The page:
1.4Prokaryotes and Eukaryotes

Although the general cell structure could be observed in the optical microscope era (see Appendix), finer cell structures were not well visualized. Although they could not be accurately distinguished, the following structures could be observed using a range of staining techniques: chloroplasts (easy to observe), mitochondria, Golgi apparatus, centrosome, the nucleus (pl. nuclei), and chromosomes. However, it was still very difficult to distinguish the intracellular structure of small cells using the optical microscope. Using the electron microscope (see Appendix) in the 1960s, it was found that cells of organisms are composed of many membranes. In the era of optical microscopy, it was possible to distinguish organisms in which the nucleus could be observed using staining from those in which this was not possible. The presence or absence of the nuclear membrane could be determined for the first time using the electron microscope, which allowed for close observation of membranes. As a result, all organisms could be broadly classified as eukaryotes or prokaryotes.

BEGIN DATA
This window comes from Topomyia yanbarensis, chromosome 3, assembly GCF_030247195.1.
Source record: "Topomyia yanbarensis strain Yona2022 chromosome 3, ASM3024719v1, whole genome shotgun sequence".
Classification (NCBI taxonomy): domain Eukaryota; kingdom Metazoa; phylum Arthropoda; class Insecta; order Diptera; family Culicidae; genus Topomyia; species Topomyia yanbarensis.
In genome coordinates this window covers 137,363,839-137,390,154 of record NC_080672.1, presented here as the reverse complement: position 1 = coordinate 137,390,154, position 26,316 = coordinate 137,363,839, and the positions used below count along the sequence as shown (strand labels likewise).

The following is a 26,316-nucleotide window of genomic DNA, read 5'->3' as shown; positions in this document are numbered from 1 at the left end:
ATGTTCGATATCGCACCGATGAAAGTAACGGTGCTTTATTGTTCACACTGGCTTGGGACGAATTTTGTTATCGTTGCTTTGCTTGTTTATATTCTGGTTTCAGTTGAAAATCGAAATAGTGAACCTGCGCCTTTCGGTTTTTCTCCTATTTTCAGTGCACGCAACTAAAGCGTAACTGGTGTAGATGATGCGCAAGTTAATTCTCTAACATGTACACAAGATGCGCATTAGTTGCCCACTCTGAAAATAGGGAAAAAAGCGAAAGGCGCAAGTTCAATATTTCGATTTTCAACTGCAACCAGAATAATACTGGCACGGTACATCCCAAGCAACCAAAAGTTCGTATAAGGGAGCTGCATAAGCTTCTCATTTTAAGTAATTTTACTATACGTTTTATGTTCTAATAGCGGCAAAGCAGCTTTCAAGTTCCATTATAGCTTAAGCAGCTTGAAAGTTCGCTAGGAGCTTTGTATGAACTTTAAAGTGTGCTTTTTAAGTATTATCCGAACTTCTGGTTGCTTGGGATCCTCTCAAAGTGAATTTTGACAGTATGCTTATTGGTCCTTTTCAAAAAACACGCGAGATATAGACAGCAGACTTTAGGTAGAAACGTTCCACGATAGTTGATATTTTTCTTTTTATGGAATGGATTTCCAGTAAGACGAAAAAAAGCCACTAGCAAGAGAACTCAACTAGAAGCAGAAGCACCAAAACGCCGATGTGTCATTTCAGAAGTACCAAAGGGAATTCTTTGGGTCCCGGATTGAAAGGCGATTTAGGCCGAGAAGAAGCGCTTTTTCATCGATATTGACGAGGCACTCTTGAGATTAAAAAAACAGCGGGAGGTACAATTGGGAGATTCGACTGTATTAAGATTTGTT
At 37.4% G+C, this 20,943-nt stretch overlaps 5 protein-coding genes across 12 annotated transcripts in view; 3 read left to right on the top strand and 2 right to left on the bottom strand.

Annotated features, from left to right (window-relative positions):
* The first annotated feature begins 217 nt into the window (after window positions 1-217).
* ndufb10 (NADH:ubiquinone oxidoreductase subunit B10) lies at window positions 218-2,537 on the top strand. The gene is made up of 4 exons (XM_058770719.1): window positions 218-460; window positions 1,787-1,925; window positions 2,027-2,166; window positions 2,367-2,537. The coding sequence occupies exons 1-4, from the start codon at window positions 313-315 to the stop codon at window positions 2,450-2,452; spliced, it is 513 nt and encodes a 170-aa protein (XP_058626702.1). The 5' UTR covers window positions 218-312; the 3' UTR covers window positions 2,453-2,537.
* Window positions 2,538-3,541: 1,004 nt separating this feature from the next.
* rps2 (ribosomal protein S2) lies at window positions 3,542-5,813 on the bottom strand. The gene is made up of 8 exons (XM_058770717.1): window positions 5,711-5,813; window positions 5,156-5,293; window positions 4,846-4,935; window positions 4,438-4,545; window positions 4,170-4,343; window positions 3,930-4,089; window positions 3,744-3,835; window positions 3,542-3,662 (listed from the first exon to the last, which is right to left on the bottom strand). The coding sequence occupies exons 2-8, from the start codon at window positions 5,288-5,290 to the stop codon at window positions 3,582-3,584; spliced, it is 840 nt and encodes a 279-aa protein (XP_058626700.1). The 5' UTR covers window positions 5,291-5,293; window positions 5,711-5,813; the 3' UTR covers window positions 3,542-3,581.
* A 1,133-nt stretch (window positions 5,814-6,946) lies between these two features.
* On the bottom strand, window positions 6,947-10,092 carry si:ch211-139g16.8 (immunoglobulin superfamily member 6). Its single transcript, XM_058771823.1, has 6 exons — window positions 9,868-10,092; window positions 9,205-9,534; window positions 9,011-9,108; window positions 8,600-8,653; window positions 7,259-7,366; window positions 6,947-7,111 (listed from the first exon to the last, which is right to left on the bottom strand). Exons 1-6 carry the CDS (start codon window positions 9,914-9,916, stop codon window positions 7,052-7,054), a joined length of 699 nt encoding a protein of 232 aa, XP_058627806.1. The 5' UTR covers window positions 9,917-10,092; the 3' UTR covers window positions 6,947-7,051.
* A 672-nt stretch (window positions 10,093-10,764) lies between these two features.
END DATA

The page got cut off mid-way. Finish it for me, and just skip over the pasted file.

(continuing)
Figure 1-2 is an extremely simple schematic diagram of the cell. In addition to nuclear membrane-bound DNA, eukaryotic cells contain many membrane-bound organelles. New organelles were discovered in addition to the well-known chloroplasts, mitochondria, and Golgi apparatus, and each was found to perform specific functions. In contrast, DNA in prokaryotes is not enclosed in a nuclear membrane, and prokaryotes do not contain organelles. Although an established intracellular membrane system is present in photosynthesizing cyanobacteria, it is called the internal membrane system to differentiate it from other organelles in eukaryotes. While the differences between prokaryotes and eukaryotes may not yet be clear from previous descriptions, there are other extremely important differences that have been outlined below. Some of these differences include the mechanisms for gene expression, flow of substances, and sexual reproduction, which is a basic eukaryotic characteristic.

Top of Page